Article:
‘This aint tolerable, not nearly!’ cried Pob, forgetting to talk his best for a moment, ‘Which way did this fellow head? He’ll pay for this, I’ll make sure ‘o’ that! We can’t have big folk dragging their horses all round the Shire ruining our beets. I wont ‘ave it! I’m going after him.’
‘He went towards Stock, no doubt back to the main road, he’ll be long gone by now. And besides, what do you reckon you could do even if you did catch him? He was strange one, all dressed in black, with a hood over his face. You don’t want to be confronting a villain like that, there’s no telling what he’d do. Don’t go, Pob!’ she begged.
Pob was dimly aware that Tulip was begging him to stay, and that that was a Good Thing, especially considering how far he’d deviated from the plan. But some things are more important to a hobbit than the prospect of a little companionship and the inevitable fine foodstuffs that come with such an arrangement. Pob was angry, and Pob wanted justice.
‘Please, Pob! Don’t leave me here all alone and frightened. Let’s go inside and share this pie of yours. I’m sure it’s lovely. I’ve waited so long for you to finally pluck up the courage to come here to see me – don’t spoil it now,’ she grabbed his arm, pleadingly.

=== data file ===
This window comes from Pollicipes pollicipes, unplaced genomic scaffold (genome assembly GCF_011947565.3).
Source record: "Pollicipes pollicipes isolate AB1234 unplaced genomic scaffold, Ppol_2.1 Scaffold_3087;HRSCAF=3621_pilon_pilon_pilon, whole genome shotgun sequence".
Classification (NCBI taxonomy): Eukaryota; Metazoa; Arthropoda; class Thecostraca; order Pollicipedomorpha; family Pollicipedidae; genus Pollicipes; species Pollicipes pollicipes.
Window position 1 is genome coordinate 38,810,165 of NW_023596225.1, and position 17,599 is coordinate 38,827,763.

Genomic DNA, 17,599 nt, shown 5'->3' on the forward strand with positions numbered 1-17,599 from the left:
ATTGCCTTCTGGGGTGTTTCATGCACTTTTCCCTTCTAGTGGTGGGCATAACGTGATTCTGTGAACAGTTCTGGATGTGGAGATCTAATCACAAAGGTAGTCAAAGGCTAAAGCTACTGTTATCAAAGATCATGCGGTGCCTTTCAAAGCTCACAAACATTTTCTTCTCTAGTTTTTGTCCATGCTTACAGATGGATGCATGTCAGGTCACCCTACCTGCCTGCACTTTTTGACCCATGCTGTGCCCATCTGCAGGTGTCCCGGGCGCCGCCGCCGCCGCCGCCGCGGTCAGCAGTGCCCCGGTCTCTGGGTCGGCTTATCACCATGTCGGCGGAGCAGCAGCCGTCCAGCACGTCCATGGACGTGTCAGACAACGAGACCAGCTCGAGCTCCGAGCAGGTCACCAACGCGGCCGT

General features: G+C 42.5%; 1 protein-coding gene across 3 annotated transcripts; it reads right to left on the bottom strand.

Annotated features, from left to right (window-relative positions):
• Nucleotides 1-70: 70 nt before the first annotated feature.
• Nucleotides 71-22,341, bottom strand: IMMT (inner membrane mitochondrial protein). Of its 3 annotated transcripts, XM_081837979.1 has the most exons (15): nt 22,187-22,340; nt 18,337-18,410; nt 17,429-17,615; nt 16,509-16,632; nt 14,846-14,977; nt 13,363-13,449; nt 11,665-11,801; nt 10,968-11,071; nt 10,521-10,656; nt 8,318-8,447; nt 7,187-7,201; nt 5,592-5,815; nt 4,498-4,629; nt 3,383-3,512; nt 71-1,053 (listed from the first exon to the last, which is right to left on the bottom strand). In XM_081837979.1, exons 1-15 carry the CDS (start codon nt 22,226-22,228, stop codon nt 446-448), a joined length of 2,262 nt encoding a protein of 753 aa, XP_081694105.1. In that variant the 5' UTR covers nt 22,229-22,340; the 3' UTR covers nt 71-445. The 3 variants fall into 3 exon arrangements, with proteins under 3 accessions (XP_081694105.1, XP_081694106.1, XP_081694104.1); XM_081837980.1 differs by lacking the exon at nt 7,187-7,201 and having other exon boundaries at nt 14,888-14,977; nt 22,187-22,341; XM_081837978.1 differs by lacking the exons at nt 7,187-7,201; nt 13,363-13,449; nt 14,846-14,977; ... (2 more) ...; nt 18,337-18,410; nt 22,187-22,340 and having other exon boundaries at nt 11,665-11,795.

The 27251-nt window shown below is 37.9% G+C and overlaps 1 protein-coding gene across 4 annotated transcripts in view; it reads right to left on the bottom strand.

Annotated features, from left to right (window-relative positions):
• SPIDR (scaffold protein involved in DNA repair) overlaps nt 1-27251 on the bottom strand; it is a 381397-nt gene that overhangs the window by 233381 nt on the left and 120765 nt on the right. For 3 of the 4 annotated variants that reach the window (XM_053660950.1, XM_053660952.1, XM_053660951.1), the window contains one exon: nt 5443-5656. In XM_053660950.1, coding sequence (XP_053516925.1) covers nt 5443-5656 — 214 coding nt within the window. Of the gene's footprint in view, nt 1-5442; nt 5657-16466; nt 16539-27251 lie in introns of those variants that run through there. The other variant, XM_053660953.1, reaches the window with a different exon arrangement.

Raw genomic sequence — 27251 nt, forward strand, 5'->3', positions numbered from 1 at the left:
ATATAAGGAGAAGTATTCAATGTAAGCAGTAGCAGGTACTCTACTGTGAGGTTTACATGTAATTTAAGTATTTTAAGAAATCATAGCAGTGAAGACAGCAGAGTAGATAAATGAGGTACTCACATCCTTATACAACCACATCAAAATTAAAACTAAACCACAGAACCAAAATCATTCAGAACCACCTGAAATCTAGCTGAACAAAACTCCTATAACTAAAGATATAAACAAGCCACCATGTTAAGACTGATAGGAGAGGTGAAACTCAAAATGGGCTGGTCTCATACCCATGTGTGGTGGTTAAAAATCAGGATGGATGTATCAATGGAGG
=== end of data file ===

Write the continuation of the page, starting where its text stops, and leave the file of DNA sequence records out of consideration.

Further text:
‘What sort of hobbit would I be if I let someone do this to a widow’s beetroots and get away with it?’ asked Pob, ‘No, Tulip, I can’t let this go unanswered. You’ll be fine here while I go and apprehend the culprit. Justice must be done, and I won’t stop until I find this rogue, even if I have to follow him to the ends of the Shire and beyond! You get yourself indoors and wait for my return.’
Gripped by a sudden rush of heroic confidence, Pob grabbed Tulip and planted a clumsy kiss full on the startled hobbit’s lips, before striding off purposefully in the direction of Stock, the pie and the plan utterly forgotten.
‘You’re a fool, Pob Mossyfoot! You’re going to get yourself killed!’ yelled Tulip angrily from behind him. Pob waved distractedly over his shoulder as he marched onwards in the fading light of the evening.
A short while later, with night and mist closing in around him, Pob sat by the side of the road considering his predicament. Now that he’d cooled off, his rash promises to Tulip seemed vaguely ridiculous, and definitely regrettable. ‘Damn fool!’ he muttered to himself, ‘Should’ve focused on the pie, instead of going off all heroic like that.’